August 2004 - The newly re-upholstered seats are back in the car. What an improvement in terms of both looks & comfort! The above photos also show the freshly re-painted door jambs. While I had the doors off, I took the opportunity to strip the old black paint from the door jamb areas and re-paint them with the silver metallic that I'll eventually use on the whole car. When I put the doors back on, I also installed some new weatherstrip, glass run channel, and window felts ... no more wind whistling in around the doors & windows!
August 2004 - Here is the latest photo of the car. I plan to continue doing the body work a panel at a time so it may be another year or two before I finally get it ready to paint.
August 7, 2004 - I purchased another parts car. It's a 78 4-door, 6-cyl/auto that was in an accident (hit a moose). The former owner started to fix it up by welding on another roof, replacing the hood, etc. but ended up giving up on it. This car has some really nice looking bumpers that I plan on using on my 77. It also has a tilt steering column that I plan on swapping into my 77 as well. After bringing it home and taking a closer look under the car I was surprised to discover that it has an 8.5" 10-bolt rearend (most 76-79 6-cyl Novas have 7.5" 10-bolts). It has 2.73 gears and I'll be using it to replace the worn/noisy/leaky 2.56 geared 8.5" that's currently in my 77.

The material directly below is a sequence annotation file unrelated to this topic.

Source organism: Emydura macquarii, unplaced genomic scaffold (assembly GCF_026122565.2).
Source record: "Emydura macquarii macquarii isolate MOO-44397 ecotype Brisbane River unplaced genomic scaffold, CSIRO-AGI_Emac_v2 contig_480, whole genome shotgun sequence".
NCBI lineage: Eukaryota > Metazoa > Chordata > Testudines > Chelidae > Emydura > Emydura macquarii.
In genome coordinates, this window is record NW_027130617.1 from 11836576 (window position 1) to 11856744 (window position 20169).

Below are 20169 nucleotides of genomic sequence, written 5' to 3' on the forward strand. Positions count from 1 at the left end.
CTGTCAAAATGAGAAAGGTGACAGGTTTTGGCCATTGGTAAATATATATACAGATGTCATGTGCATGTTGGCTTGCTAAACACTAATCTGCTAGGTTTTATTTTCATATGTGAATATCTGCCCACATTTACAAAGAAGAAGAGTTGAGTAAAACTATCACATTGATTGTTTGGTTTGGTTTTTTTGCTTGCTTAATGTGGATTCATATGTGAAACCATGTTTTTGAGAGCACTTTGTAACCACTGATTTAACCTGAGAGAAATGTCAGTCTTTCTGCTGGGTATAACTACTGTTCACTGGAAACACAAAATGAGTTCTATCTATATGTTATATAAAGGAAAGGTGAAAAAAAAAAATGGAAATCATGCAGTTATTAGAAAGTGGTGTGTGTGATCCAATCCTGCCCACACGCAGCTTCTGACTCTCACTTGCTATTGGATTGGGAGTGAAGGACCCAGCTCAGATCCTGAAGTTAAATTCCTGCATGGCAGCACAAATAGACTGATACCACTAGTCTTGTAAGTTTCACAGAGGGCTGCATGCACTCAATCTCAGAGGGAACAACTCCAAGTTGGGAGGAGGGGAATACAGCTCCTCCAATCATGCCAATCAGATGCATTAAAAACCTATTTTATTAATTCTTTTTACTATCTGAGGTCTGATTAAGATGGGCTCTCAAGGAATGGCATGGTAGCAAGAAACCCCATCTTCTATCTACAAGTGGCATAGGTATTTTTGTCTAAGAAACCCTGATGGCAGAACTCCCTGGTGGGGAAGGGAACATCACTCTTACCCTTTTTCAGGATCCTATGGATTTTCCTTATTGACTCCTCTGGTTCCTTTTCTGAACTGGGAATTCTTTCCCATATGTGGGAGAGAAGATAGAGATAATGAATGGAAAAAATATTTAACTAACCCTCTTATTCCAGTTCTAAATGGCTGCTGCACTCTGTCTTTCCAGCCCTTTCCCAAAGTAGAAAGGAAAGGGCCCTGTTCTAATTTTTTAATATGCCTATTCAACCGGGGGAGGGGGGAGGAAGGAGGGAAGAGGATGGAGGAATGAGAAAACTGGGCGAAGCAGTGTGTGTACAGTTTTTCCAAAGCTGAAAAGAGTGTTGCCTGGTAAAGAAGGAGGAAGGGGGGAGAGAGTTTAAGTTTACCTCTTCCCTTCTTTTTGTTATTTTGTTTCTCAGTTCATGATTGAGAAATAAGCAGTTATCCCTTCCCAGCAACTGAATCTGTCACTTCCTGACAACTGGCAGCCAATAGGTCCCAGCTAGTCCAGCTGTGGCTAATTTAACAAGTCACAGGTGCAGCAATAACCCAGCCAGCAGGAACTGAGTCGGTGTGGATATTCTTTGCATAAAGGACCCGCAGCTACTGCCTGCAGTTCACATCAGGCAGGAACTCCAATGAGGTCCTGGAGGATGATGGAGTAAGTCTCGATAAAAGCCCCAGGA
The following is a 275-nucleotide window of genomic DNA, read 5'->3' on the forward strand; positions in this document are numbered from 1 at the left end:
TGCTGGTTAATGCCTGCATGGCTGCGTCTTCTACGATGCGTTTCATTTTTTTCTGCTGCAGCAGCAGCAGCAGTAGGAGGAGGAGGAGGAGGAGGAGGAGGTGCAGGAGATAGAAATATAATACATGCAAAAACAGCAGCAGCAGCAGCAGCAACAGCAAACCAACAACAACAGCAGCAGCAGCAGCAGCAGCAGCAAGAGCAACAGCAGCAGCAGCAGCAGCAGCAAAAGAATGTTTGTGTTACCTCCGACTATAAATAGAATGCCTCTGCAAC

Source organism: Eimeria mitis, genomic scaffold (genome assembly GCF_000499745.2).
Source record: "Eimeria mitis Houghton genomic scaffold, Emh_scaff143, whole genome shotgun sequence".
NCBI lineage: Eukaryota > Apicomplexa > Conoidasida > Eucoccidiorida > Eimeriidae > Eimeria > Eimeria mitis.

August 14, 2004 - I removed the tilt steering column from the above mentioned parts car, cleaned it up, and gave it a fresh coat of semi-gloss black paint. I also removed the steering column, instrument panel, and old cracked dash pad from my 77 in preparation for some upgrades. The dash pad will be replaced by a good used pad I salvaged from a parts car. The steering column will be replaced by the tilt column, and the instrument panel will be replaced by an "econominder" gauge cluster I purchased on eBay. This factory gauge cluster includes a voltmeter, temperature gauge, and a fuel economy (vacuum) gauge. Strangely enough, it doesn't include an oil pressure gauge so I removed the clock (which didn't work anyway) and modified an aftermarket oil pressure gauge to fit in the opening.